GlowBlaster Uses 405 Nm Laser To Make Its Mark

Ever wish you could do a little target shooting in a galaxy far, far away? Well then you’re in luck, as the Star Wars inspired GlowBlaster designed by [Louis Abbott] can help you realize those dreams with a real-life laser pistol — albeit a much weaker one than you’d want to carry into a Mos Eisley cantina.

Inside the 3D printed frame of the GlowBlaster is a 5 mW 405 nm module, an Arduino Nano, a speaker, a vibration motor, and a 9 V battery. When you pull the trigger, it pushes down on a 12 mm tactile button which causes the Arduino to fire the laser and sprinkle in a bit of theatrics by way of the speaker and vibration motor. There’s also a second button on the side of the blaster that lets you pick between firing modes.

The idea behind this project is that even a momentary blast from a 405 nm laser will excite a phosphorescent material enough that it will show a hit. So all you’ve got to do is draw a target on a glow-in-the-dark sheet, and you’ll be able to see where your shots land from clear across the doom. Admittedly it will have to be a dimly lit room, but still.

Technically that 5 mW figure puts the GlowBlaster’s output on par with a laser pointer, but in the documentation, [Louis] cautions that laser modules sourced online are often more powerful than their labels claim. So you, and anyone else around, would be wise to wear eye protection while the laser is being fired.

This is a far simpler solution than previous laser marksmanship projects we’ve covered, as the target side is totally passive. Although we have to admit, seeing the target actually get knocked down is a lot of fun.

24 thoughts on “GlowBlaster Uses 405 Nm Laser To Make Its Mark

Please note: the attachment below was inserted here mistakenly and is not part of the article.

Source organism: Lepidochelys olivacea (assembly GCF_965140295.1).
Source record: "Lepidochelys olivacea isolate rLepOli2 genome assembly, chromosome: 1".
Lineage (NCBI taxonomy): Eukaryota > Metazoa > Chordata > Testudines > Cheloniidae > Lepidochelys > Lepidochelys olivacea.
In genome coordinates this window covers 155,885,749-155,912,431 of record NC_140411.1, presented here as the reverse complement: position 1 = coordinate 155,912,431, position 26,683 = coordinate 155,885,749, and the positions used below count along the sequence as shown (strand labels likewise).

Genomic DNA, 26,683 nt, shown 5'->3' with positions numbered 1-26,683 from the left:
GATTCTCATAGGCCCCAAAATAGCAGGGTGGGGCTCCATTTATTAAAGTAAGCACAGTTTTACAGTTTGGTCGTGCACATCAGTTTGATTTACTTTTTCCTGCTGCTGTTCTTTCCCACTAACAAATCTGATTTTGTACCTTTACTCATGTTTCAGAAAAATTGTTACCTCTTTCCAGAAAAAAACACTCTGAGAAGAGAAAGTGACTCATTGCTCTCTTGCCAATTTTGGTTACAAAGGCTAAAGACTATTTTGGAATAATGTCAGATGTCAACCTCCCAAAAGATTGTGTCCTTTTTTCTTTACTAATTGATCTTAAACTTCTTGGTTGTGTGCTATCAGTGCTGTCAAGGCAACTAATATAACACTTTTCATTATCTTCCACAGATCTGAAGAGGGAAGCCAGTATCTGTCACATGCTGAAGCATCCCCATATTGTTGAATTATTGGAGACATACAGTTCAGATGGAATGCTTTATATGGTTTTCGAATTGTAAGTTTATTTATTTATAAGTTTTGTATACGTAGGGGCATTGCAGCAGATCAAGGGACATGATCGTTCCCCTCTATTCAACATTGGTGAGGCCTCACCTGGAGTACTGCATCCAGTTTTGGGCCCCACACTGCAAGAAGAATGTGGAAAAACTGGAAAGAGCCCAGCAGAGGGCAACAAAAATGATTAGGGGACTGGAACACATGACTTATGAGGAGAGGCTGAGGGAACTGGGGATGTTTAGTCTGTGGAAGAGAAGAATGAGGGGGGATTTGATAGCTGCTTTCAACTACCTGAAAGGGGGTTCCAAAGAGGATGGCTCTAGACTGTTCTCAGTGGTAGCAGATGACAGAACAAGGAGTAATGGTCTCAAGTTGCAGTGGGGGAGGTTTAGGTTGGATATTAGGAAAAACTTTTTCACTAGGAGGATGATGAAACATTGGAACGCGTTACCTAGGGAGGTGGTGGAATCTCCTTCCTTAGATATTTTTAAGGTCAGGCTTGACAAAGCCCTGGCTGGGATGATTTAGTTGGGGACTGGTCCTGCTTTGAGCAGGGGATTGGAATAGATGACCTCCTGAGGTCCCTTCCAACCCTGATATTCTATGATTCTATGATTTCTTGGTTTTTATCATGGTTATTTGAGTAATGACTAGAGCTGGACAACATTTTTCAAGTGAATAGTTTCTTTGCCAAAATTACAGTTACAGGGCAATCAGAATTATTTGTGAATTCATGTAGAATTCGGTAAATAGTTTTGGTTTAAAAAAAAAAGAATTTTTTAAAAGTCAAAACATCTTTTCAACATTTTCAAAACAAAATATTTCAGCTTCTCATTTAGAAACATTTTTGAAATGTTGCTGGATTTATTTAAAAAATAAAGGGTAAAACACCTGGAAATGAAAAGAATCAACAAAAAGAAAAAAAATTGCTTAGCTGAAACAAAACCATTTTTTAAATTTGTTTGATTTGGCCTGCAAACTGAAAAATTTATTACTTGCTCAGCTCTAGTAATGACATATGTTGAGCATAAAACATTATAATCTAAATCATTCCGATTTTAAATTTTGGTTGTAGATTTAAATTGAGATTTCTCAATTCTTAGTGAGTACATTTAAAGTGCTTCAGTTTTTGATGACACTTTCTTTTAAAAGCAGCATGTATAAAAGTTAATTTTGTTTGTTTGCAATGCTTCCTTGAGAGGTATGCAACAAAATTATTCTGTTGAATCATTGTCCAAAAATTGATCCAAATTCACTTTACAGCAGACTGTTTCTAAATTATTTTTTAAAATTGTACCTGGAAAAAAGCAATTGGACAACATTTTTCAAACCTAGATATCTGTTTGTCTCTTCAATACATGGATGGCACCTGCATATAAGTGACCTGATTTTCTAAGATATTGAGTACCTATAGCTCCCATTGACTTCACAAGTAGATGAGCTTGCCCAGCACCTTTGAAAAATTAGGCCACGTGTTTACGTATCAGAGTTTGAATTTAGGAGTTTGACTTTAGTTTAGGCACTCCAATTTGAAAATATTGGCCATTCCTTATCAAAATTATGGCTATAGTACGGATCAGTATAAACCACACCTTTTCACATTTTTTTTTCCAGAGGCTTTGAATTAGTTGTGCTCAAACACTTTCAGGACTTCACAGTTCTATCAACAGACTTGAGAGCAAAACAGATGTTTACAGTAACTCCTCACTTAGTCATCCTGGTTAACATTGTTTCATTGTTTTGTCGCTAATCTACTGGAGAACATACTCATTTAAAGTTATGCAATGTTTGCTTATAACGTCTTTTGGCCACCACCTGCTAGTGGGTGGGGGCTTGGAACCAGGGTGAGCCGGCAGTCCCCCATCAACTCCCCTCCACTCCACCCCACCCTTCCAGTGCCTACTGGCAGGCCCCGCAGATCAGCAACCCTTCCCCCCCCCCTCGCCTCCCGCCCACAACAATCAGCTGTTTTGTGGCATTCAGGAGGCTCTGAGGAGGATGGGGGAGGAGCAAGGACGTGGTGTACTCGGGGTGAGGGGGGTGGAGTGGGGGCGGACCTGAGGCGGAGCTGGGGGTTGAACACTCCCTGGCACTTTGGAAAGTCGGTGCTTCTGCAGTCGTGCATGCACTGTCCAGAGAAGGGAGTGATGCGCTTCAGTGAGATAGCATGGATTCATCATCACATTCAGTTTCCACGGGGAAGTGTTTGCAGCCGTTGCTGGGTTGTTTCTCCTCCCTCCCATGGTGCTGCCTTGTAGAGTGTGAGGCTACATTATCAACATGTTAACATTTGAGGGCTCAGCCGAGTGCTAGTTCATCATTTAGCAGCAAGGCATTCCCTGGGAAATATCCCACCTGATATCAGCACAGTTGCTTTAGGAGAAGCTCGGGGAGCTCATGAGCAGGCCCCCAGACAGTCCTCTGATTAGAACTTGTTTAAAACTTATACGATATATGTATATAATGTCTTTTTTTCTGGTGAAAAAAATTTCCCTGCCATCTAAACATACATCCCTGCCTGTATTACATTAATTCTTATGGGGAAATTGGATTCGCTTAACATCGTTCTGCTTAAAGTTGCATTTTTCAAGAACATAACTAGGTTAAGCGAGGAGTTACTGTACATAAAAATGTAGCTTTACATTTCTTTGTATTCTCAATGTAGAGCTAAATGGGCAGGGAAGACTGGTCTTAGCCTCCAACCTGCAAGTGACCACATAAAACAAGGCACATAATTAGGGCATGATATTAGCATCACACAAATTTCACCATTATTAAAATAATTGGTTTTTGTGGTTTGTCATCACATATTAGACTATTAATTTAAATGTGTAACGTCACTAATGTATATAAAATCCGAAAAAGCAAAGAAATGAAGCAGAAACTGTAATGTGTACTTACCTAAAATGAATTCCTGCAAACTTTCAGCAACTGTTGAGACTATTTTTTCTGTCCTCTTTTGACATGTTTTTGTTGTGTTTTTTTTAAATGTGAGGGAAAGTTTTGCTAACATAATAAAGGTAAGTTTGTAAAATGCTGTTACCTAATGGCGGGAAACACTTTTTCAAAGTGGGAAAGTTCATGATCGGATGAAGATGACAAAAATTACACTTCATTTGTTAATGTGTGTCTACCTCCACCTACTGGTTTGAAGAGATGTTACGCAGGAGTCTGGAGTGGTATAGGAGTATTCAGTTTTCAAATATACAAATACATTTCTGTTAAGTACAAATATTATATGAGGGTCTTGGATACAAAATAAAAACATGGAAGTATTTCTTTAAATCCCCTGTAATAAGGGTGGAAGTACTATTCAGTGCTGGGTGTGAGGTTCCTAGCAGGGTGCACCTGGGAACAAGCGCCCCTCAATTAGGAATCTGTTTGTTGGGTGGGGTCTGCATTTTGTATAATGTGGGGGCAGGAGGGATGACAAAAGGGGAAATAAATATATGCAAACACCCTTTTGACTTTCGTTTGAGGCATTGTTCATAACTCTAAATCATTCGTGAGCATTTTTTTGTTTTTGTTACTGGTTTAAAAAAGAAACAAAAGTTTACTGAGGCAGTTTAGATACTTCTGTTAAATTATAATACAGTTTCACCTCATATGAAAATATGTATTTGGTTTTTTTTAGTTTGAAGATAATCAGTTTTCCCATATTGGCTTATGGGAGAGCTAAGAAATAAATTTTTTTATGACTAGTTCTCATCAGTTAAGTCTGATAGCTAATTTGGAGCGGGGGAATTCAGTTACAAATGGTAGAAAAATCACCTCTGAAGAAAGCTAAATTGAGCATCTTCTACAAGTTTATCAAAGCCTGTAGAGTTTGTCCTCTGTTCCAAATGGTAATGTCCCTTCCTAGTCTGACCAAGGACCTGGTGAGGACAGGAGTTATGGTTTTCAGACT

1. Neat build! I probably would have used an 18650 or LiPo pouch instead of a 9V though, probably because I have a lot more of those than 9V batteries. You might want to add a disclaimer though since it looks like some of those firing modes would violate magazine capacity limits in some states.

  2. To complete the illusion, wear green-tinted “night vision” goggles that would both block the blue light, and increase the conspicuity of the green phosphorescence.

  3. A camera sensor pointed at the target would be an easy way to get feedback on the target too. Design constraints would be low because you’re just looking for a change in an otherwise static image.

    (No need to wire up a bunch of sensors)

  4. Nice project. Note that you don’t need a phosphorescent target to use this type of setup. There are plenty of mobile apps that will use the camera to track hits on plain, paper targets. There are also laser pointer modules in standard chamber sizes, e.g 9mm or .45cal for use in existing hardware.

    1. i dont think you understand the point of this… this isnt for marksmanship training where visual stimulation isnt priority… this is just for entertainment, a toy, satisfying to see all the dots build up and glow.

    1. But 30 mW of 405 nm light would be seriously bad for your eyes, can you say cataracts? 405 is far into the violet and not very visible at all, as well as each photon having significantly more energy than green or red light, not a good mix.

  5. It could be nice to have the laser operate at a low power level when the tension is taken up in the trigger, followed by a bright flash at the point of sear release. That way, the impact of asymmetric trigger pressure on aiming could be observed (a very common mistake).

    1. Decades ago, I bought “My First Laser Pointer”[TM].
      I was showing it to a couple of neighbor kids, and they wanted to try it.
      Before handing it to them I said “don’t point it in anyone’s face!”
      The first thing the kid I handed to, laughing, immediately pointed it at his friend’s face.
      I took it back.

      1. It’s actually really odd that there are so many people with 2 working eyes since the invention of the cheap LASER when you think about it.
        But then again it’s also odd that not 100K per million die from cars existing.
        And there are many more of such oddities.
        It all defies logic.

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